He was married at Ironton, Ohio, June 7, 1866, to his former schoolmate, Miss Juliet McCullough, daughter of Addison McCullough, one of the leading iron manufacturers at that place. His wife’s four great grand-fathers were Revolutionary soldiers, and she is a member of the Moline Chapter, Daughters of the American Revolution. Three children have been born to Mr. and Mrs. Sechler, two sons who died in infancy, and. one daughter, Mary Addie, now the wife of Mr. Howard O. Edmonds, Assistant Secretary of the Northern Trust Company, of Chicago.
Mr. Sechler has never been an aspirant for political honors, the only officer he ever held being school trustee in Montgomery County, Tennessee, and at the same time he was also postmaster at Vernon Furnace, a town in that county. Although not an office seeker himself, Mr. Sechler has always been a staunch and loyal Republican, his first vote being cast for Abraham Lincoln during the time he was in the army in 1864. He is a strong adherent to the principles of his party and has never failed to support its candidates for President since he cast his first vote.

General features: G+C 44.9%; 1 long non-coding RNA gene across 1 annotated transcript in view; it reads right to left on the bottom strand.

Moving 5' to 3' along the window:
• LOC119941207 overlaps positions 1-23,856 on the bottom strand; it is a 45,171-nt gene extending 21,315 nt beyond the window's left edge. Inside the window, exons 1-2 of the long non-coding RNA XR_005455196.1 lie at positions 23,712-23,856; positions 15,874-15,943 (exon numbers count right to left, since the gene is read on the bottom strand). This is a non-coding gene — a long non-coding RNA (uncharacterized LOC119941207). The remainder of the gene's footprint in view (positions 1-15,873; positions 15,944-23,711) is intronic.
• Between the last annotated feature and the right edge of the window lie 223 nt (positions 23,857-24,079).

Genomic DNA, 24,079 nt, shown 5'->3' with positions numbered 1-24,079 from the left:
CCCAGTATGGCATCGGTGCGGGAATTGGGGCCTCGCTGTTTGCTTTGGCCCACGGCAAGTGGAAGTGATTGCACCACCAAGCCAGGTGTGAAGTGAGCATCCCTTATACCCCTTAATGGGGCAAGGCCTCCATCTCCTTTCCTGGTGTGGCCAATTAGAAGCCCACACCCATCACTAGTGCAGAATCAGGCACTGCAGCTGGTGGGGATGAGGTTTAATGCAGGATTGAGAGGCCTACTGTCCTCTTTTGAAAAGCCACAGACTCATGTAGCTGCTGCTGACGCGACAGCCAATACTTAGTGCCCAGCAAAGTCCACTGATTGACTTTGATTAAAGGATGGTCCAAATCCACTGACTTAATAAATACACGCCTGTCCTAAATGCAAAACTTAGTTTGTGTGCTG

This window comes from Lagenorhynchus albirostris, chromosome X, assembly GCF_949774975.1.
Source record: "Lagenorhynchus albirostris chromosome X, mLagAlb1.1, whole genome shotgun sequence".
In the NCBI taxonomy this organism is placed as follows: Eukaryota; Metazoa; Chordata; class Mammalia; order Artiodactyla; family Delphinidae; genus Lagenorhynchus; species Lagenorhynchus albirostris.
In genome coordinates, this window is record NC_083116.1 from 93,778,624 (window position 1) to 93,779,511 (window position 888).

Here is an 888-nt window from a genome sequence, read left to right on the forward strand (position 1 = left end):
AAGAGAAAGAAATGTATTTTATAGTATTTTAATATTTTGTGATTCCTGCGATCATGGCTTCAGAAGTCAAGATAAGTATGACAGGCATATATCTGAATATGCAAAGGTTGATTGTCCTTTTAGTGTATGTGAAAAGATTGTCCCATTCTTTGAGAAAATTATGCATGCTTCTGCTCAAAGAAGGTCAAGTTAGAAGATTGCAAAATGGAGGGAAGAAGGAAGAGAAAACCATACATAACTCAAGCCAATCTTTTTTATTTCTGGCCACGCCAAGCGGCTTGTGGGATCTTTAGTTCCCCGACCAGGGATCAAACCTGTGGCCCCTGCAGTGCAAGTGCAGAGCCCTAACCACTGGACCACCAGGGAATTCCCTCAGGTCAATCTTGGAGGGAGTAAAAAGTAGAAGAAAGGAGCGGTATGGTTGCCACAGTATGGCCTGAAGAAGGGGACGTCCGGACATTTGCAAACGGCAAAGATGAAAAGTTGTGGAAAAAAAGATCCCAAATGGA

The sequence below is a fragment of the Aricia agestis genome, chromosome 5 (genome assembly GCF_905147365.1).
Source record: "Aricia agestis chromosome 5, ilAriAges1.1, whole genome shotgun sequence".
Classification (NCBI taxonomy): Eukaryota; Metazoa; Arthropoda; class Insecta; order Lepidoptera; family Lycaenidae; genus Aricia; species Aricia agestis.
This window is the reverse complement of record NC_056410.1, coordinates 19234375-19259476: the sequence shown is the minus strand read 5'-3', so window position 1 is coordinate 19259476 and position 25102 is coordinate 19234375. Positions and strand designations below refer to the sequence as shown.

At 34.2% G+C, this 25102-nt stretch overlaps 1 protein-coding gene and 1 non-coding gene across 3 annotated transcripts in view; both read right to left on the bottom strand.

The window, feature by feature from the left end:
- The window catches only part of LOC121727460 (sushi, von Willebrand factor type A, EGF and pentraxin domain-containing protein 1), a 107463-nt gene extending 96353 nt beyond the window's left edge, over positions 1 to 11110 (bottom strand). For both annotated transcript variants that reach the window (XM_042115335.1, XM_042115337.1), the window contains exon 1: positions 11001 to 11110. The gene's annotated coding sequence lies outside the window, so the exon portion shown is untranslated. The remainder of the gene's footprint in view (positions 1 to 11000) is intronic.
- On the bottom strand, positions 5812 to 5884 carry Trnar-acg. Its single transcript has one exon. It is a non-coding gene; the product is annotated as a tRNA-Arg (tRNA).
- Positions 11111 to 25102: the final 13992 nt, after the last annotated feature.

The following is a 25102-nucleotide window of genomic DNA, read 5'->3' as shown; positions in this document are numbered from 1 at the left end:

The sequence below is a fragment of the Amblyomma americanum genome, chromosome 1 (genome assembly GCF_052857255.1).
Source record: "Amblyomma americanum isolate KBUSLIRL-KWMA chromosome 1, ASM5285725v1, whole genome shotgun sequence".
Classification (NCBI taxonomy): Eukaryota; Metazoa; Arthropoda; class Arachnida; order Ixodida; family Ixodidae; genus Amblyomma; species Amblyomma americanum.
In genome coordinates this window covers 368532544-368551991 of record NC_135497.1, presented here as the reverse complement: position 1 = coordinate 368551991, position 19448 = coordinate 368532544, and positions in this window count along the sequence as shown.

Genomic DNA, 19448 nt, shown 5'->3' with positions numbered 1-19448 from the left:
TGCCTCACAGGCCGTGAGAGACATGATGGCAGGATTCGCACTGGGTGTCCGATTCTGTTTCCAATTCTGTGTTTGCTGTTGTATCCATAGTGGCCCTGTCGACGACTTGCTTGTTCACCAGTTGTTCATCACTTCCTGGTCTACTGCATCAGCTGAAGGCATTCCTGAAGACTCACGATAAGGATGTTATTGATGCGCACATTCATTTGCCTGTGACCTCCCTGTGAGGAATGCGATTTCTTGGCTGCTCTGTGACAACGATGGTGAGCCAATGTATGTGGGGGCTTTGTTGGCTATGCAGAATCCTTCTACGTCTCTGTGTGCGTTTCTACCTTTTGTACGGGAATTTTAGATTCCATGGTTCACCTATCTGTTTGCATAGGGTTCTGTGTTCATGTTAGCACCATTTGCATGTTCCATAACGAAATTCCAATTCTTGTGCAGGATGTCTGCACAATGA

In religious faith Mr. Sechler was originally a Presbyterian, but upon coming to Moline he became connected with the First Congregational Church of that City, to which he has given his allegiance ever since.
He is a Mason, being a member of Doric Lodge, Moline; a Royal Arch Mason, and a member of the Chapter of Knight Templars at Rock Island.
He has been a member of the Grand Army of the Republic since 1880, first joining that organization at Cincinnati, and upon removal to Moline transferring his membership to the Post at the latter city. While at Cincinnati he filled various Post offices, from officer of the day to Post Commander, and was also chief mustering officer of the Department of Ohio. He represented Ohio in the Council of Administration during the last year of his residence there. He also belongs to the Loyal Legion, holding his membership in Ohio.
Besides these organizations, Mr. Sechler belongs to the Moline Club and to the National Association of Carriage Builders, in which for three years he was a vice-president.
He is also a member of the Illinois Society of the Sons of the American Revolution.
Mr. Sechler is a man of marked administrative ability. The industries which he controls are prosperous and thriving ones, their increase and growth being continuous and steady. He is one of the men to whom Moline owes the distinguished position she holds in the galaxy of manufacturing cities of America.